Sunday, July 22, 2018

The "New" International Style in Winemaking Veers to the Left

Angelo Gaja had this thing for Cabernet Sauvignon and Bordeaux. And so, he planted it in Piedmont in the 1970’s. Pio Boffa went to Napa Valley in the 1980’s and fell in love with the place and with the wines of Robert Mondavi. And he came home "a changed man." Piero Antinori set up shop in the early 1990’s, above the fog line in Napa Valley, bringing with him his winemaker Renzo Cotarella, and proceeded to invest, plant and make wine from Merlot, Cabernet Franc, Malbec and Petit Verdot. It was a prescient influence for changes that would be made in their Italian wines, back home. Renzo’s brother, Riccardo Cotarella made a name for himself (and a small fortune) interpreting Merlot in the unlikeliest places, like Lazio, Molise and Campania, in the late 1990’s early 2000’s. These were just a few of Italy’s winemaking giants who were moved by outside influences and who shaped the then-International style of wine in Italy. It was a movement that went long and deep, and it took years to see above the fog of high scores, blinded by seductively lush, drinkable fruity and powerful wines, often deeply oaked and intoxicatingly alcoholic. The critics, and the buying public who soon followed, couldn’t get enough of these wines – to drink, to larder away and to showcase in their trophy cellars. And those cellars filled up quickly with the force of a tsunami that has had mixed results for the collectors.

And then, it pirouetted. And everything changed.

The internet and the ability to gather information (and spread influence) from all around the globe, gave smaller producers (and less influential critics, at the time) a louder voice in the global town hall. In what felt like an overnight shift, but in reality, had been simmering in botti for years if not decades, there was less talk of fruit and oak and power and alcohol. And there were people crooning over acid, and cement, restraint of fruit (and alcohol) and less about power. And more about grace. And just like that, a schism rent asunder, regarding the interpretation of international style. And now, here we are, at a new precipice, looking at what that means.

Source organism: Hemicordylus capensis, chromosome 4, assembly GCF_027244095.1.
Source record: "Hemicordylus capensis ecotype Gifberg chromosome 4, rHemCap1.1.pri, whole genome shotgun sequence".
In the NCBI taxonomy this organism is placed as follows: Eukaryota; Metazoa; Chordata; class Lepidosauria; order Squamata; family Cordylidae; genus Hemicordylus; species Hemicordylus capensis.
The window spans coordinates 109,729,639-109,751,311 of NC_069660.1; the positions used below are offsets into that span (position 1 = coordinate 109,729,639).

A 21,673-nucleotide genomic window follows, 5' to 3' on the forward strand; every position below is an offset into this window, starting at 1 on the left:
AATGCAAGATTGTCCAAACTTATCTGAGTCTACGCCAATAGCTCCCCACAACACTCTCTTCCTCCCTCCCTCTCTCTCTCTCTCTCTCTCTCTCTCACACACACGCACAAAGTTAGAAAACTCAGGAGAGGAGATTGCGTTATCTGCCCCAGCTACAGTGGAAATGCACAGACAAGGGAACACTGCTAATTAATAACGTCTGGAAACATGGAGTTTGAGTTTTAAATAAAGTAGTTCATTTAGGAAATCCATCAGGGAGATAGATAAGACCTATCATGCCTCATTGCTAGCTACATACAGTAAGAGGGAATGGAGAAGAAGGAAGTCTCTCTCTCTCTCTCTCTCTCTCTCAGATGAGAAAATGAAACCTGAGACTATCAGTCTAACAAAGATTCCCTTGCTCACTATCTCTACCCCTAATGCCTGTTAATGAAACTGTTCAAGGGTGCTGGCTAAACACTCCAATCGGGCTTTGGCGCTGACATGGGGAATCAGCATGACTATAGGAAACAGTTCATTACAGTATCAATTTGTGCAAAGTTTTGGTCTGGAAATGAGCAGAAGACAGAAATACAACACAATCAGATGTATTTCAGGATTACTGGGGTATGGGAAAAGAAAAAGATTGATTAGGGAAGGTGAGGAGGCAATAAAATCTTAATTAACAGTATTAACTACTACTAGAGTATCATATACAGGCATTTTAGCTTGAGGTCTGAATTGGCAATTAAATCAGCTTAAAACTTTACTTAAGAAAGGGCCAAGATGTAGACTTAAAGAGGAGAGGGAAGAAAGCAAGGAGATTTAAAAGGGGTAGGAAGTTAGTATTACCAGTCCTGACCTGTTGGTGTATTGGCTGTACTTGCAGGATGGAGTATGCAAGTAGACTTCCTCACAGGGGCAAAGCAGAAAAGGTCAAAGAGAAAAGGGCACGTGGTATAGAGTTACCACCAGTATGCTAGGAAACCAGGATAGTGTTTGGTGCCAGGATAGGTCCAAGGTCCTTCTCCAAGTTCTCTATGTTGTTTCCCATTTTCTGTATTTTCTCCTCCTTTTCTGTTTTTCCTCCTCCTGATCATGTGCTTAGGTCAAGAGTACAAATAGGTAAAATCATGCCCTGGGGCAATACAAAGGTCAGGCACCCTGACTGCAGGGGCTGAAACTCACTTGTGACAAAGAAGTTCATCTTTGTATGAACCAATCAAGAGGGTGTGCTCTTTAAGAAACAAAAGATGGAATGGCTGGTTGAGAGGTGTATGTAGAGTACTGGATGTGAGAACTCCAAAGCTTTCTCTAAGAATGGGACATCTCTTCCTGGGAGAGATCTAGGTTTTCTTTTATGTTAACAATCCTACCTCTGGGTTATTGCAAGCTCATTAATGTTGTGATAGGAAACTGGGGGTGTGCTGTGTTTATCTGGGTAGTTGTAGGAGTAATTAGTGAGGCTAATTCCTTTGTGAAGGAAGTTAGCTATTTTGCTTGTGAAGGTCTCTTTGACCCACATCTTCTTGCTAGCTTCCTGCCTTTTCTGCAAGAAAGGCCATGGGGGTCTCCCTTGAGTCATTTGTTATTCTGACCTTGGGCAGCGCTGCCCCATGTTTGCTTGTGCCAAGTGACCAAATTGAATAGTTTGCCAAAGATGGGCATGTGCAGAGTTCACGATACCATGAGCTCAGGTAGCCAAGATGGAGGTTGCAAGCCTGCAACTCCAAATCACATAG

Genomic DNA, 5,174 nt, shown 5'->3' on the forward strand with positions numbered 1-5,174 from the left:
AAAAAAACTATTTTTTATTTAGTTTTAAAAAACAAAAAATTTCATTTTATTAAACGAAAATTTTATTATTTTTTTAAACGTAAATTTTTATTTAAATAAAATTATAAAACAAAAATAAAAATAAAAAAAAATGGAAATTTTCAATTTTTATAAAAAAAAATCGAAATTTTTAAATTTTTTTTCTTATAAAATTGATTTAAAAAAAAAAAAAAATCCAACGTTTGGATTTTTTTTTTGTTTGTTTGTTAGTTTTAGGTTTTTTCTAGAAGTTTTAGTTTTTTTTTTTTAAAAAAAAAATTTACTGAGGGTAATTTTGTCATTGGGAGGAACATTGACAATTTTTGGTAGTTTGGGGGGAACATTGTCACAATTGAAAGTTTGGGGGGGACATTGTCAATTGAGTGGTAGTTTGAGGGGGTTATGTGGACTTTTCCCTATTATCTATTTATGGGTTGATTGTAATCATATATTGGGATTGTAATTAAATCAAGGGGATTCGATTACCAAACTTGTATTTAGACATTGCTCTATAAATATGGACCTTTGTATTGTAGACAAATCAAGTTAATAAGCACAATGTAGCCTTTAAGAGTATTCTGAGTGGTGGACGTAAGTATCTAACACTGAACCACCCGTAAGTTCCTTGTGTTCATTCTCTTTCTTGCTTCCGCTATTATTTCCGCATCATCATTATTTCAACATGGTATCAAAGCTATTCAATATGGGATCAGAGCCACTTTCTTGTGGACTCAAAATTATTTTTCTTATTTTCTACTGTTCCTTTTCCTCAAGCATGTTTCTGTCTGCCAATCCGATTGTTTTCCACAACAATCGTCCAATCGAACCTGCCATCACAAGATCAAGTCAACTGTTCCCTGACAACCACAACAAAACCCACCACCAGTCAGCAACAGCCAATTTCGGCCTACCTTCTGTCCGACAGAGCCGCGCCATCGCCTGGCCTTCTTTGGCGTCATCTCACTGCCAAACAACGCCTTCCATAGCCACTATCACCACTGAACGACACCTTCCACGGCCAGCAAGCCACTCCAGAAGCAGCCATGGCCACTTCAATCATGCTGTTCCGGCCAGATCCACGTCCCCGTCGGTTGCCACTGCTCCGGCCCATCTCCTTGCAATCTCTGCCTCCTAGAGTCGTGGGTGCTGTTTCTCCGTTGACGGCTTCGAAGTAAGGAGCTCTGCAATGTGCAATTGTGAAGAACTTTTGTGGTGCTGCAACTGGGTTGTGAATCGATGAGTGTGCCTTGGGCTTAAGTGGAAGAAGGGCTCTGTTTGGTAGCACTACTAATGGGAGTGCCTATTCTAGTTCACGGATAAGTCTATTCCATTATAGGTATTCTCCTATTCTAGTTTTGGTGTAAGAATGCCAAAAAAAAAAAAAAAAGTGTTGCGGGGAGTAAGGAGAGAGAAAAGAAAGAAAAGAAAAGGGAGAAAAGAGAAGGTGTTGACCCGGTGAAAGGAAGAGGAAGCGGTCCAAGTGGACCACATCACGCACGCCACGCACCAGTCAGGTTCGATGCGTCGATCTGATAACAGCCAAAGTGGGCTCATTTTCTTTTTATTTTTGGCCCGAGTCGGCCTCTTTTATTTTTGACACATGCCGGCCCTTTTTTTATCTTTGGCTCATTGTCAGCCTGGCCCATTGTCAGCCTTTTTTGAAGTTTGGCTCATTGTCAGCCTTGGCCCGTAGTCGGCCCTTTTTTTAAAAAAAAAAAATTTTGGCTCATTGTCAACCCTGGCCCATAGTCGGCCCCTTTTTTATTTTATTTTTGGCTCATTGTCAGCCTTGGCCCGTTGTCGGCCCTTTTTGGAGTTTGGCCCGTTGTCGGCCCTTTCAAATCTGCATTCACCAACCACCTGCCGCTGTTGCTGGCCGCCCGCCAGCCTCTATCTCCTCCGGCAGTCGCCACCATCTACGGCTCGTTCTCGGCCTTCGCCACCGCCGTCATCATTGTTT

From this native Californian, who was brought up in a time when all things were possible, and with a certain devotion to saving the world, I see hope in this new international style of wine that has been coming to my dinner table. And not just from Italy. For this observer, it’s well overdue. Having sought out organic produce and farm eggs, raw cheese and whole-grain breads from the 1970’s, wine never quite made it to the level of provenance that my other food stuffs did. Sure, there was an aspirational level to wine that forged a parallel path. Who didn’t want to drink a 1970 Cheval Blanc or Petrus, even though Crédit Agricole was urging French winemakers in St. Emilion and Pomerol to pursue higher yields, by mean of chemical intervention? Talk to the old winemakers in family run wineries around there, they will tell you just how much of a stranglehold the banks (and big AgroChem) had on the regions in the 1970’s, when the world was in an economic recession and French wine wasn’t exactly the first thing on someone’s must-have list from Santa. But French wine was the stuff of legends. They would launch another jeté entrelacé and dazzle their audience. The Italians still were working with a hand-me-down hurdy gurdy, in regards to their marketing leverage. They had to try something different. They had to try harder. And the well-polished Merlot (or Brunello or Barolo or Amarone) was their sissonne, an attempt to take to the air and swing for the fences. And it got them the necessary attention (and scores) at the time. But nothing stands still – everything changes. Every dancer eventually lands back on earth.

And thankfully, what we are seeing now, are wines that are more earthbound, while still retaining their sense of beauty and grace, in a way that is particularly Italian. Oh, and yes, delicious.

While these wines might not past muster for those dug into some Birkenstockian pre-apocalyptic interpretation of what wine should be, it appears to be moving left, towards the middle. Which is where most wine lovers are. Hence, the new international style of wines from Italy are gathering fans.

Take wines from wineries like Nicolò Magnelli’s Le Chiuse in Montalcino, Salvo Foti’s I Vigneri on Etna, Fabio Alessandria’s Burlotto in Verduno or Michele and daughter Maddalena LaLuce’s “Le Drude” Aglianico del Vulture from Contrada Serra del Tesoro. These wines fly in the face of what we came to think of as International style 20 years ago. But I am compelled to posit that we have seen a contretemps in how we look at things “international” now, in the ways of wine. And with it I feel compelled let out a shriek of excitation in this new international world of wine I now find myself willingly transported to, in an extended tours en l'air.

Let us hope there is more to this dance. I for one, welcome a much needed temps lié.

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